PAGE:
After a short break, the Harry Potter franchise returns with a conflicted prequel that has difficulty finding its own voice. Unlike other prequel series, “Fantastic Beasts and Where to Find Them” is brave enough to detach just enough from its enormously successful predecessor, introducing characters unlike that which we’ve seen before and tones that are at times hilarious and genuinely troubling. However, the film relies too much on its pre-established and well-realized setting and lore, losing its grip on executing anything original, fumbling around with its clashing tones and plots.

“Fantastic Beasts” follows magical zoologist Newt Scamander, played by Eddie Redmayne, as he journeys to New York in the 1920s. Upon arrival, Newt immediately loses and unleashes his misunderstood creatures and heads out to find them with unlikely and newly found friends. All the while, a conflict between wizards and the No-Maj (American’s version of the Muggle, those who don’t practice magic) seems to be brewing, as a dark unknown force begins to terrorize Manhattan.

Instead of working together, the duel plots of “Fantastic Beasts” are constantly at odds. The first plot, which follows Newt and his friends, is at times charming and hilarious, focusing on the revealing of magical beasts or fantastic locales. Sadly, it never develops its characters and chooses to rely on the setting as a crux for its content. And while the concept of tracking down monsters is a rather fresh and intriguing one, it’s rarely utilized and mostly, disappointingly, absent from the film.

The other plot, being far darker, verges on the macabre, and takes itself rather seriously, although it is never given enough time to be anything more than a tease for the eventual climactic reveal. However, some things accomplished during this tone are incredible and disturbing, a welcome risk into darker and controversial territory. The potential conflicts raised here are more compelling than what was seen at Hogwarts, but fortunately for the original series, and unfortunately for the audience, these conflicts are never really explored and are laughably resolved. In the same intensified way, it would have been nice to see the light-hearted moments push farther into the ridiculous and the comedic. 

“Fantastic Beasts” follows magical zoologist Newt Scamander, played by Eddie Redmayne (left), as he journeys to New York in the 1920s.

The two tones work well on their own, but there is not much effort given to bring the two together, resulting in two separate films that are thin in content. In addition, any time spent with each plot is plagued by strange and counterproductive pacing. The film spends too much of its time in unimportant places and rushes right out of where it should be staying.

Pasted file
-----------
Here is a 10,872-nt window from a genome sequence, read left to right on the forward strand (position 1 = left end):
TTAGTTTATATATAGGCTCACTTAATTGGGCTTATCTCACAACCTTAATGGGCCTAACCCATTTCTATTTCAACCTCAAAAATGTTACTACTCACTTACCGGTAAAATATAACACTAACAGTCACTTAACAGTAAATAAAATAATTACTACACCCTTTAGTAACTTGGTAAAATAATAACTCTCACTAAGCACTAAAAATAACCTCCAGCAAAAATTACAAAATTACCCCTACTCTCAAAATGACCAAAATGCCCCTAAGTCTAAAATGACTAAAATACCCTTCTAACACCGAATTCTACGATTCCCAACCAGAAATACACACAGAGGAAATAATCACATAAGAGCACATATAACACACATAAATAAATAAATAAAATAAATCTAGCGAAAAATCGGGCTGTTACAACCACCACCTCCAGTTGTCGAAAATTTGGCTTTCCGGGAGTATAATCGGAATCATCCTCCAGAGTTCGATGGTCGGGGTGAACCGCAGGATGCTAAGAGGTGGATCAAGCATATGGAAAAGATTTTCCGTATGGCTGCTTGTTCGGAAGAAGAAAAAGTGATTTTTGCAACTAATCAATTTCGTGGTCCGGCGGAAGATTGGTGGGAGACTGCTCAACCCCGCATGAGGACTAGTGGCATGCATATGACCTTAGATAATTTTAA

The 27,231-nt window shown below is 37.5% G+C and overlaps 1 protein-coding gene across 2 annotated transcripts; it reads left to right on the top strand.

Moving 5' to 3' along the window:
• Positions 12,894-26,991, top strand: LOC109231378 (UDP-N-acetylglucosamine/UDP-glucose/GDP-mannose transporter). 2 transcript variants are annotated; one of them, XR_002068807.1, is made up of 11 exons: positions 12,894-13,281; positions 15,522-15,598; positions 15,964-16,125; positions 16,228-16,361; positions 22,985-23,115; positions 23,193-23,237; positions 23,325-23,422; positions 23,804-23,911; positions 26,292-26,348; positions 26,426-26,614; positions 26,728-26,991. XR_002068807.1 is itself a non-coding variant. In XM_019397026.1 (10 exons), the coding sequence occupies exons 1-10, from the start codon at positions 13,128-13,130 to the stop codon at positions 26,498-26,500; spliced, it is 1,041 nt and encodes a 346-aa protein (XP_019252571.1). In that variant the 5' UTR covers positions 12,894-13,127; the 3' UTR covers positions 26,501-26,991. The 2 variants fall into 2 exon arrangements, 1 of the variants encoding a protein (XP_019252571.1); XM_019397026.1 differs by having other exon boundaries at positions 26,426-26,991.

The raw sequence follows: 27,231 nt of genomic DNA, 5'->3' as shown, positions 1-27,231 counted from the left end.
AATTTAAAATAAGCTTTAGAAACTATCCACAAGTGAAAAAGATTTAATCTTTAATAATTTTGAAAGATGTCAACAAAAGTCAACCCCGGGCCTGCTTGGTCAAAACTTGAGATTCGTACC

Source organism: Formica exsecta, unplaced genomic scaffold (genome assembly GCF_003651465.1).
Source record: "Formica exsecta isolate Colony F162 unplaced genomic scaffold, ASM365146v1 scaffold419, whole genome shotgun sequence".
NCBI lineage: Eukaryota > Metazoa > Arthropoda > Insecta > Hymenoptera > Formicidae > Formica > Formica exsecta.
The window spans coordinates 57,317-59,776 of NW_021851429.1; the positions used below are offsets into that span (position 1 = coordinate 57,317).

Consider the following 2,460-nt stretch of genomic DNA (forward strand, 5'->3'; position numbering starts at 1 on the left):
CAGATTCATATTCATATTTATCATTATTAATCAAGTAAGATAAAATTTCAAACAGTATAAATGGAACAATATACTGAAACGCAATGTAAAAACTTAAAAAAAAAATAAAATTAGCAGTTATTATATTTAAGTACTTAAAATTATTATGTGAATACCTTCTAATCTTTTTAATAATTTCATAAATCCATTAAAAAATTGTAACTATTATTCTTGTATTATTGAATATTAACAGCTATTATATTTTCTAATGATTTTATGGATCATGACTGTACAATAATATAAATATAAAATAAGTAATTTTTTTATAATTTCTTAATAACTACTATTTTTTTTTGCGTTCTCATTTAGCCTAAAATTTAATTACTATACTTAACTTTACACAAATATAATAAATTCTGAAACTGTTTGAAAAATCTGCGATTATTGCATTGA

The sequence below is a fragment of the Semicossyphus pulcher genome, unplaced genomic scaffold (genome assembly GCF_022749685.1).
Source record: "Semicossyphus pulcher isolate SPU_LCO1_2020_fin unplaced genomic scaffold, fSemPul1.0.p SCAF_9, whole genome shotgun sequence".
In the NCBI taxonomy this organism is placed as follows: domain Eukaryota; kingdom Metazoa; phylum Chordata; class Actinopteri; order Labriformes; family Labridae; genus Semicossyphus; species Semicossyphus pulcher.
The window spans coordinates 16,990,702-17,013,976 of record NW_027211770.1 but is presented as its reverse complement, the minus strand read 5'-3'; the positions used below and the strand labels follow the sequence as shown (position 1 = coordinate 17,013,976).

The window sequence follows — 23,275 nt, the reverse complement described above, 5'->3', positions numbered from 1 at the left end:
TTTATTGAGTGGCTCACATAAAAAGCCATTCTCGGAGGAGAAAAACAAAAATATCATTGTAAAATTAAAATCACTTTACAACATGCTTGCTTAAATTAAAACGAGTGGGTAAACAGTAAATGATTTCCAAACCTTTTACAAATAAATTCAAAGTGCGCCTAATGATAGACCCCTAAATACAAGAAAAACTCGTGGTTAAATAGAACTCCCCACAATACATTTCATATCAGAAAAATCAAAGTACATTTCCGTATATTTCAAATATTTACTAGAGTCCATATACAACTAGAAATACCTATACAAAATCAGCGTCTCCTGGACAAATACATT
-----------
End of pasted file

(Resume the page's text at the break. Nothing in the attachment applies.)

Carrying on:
The best aspect of the film by far is its production design. From the adorable and inventive creatures, to the stunning magical sets, “Fantastic Beasts” establishes its world flawlessly, engrossing the audience for its entire running time. No doubt benefited by the world already established by the Potter franchise, “Fantastic Beasts” still manages to feel both refreshing and nostalgic. It’s pure bliss. This magical side of New York is just as much as an enjoyable spectacle as Hogwarts was, and with the added 1920s time period there’s a sense of style and maturity that demands to be taken in. The film is fun and makes you feel like you’re a part of the world around you. But while the setting and peacoat costumes may look incredible, the characters that tenant these designs are rather bland and shortchanged.

Stand out performances by Dan Fogler and Colin Farrell do their best to provide the film with enjoyable characters. Fogler, who plays Jacob Kowalski, a hopeful No-Maj baker with his heart on his sleeve, is genuine and hilarious, eliciting a contrasting humor to the forced absurdity of his situation. Farrell, who plays Graves, director of magical security, provides an elusive, dark character that is mysterious in motivation thanks to his complex and seemingly honest presentation. These two easily steal every scene they’re in. The other characters, however, are not so great.

Katherine Waterston’s Tina is not only incredibly awkward, but awkwardly performed. Her gawky nature is rarely charming and her character never really clicks. In the same guise, Redmayne’s Newt is also awkward, but manages to provide a quiet and reserved charm. Even so, his quirks are too subtle and are rarely used to make him an interesting character. His lopsided grin and aversion to eye contact begin to mold him into a unique character, but his development stops there. Even with a 133-minute running time, none of these characters are given enough to be fleshed out.

A creative, yet thin product, “Fantastic Beasts and Where to Find Them” is torn between far too many things to become anything outstanding in and of itself. It’s visually engaging, but incredibly hollow and directionless. It’s remarkably fun and comical, but by no means memorable. Without the Harry Potter backing, “Fantastic Beasts” could have become another failed attempt at creating a new fantasy franchise. There’s more good than bad to find here, but it’s definitely a personal weighing of pros and cons.

The characters are undeveloped and the plot is barren, yet the ride is exciting, and at times quite a blast. The lack of content can even be overlooked for the film’s spectacular immersion. It’s a mindless blockbuster, but it has just enough quirk and creativity to keep it afloat and overcome most of its problems. Nonetheless, it’s not really about finding fantastic beasts or about anything else for that matter.

While it’s far from fantastic, “Fantastic Beasts and Where to Find Them” is by no means “The Phantom Menace,” and if you’re looking for a hollow yet visually stunning, well-produced and fun blockbuster, it is a must.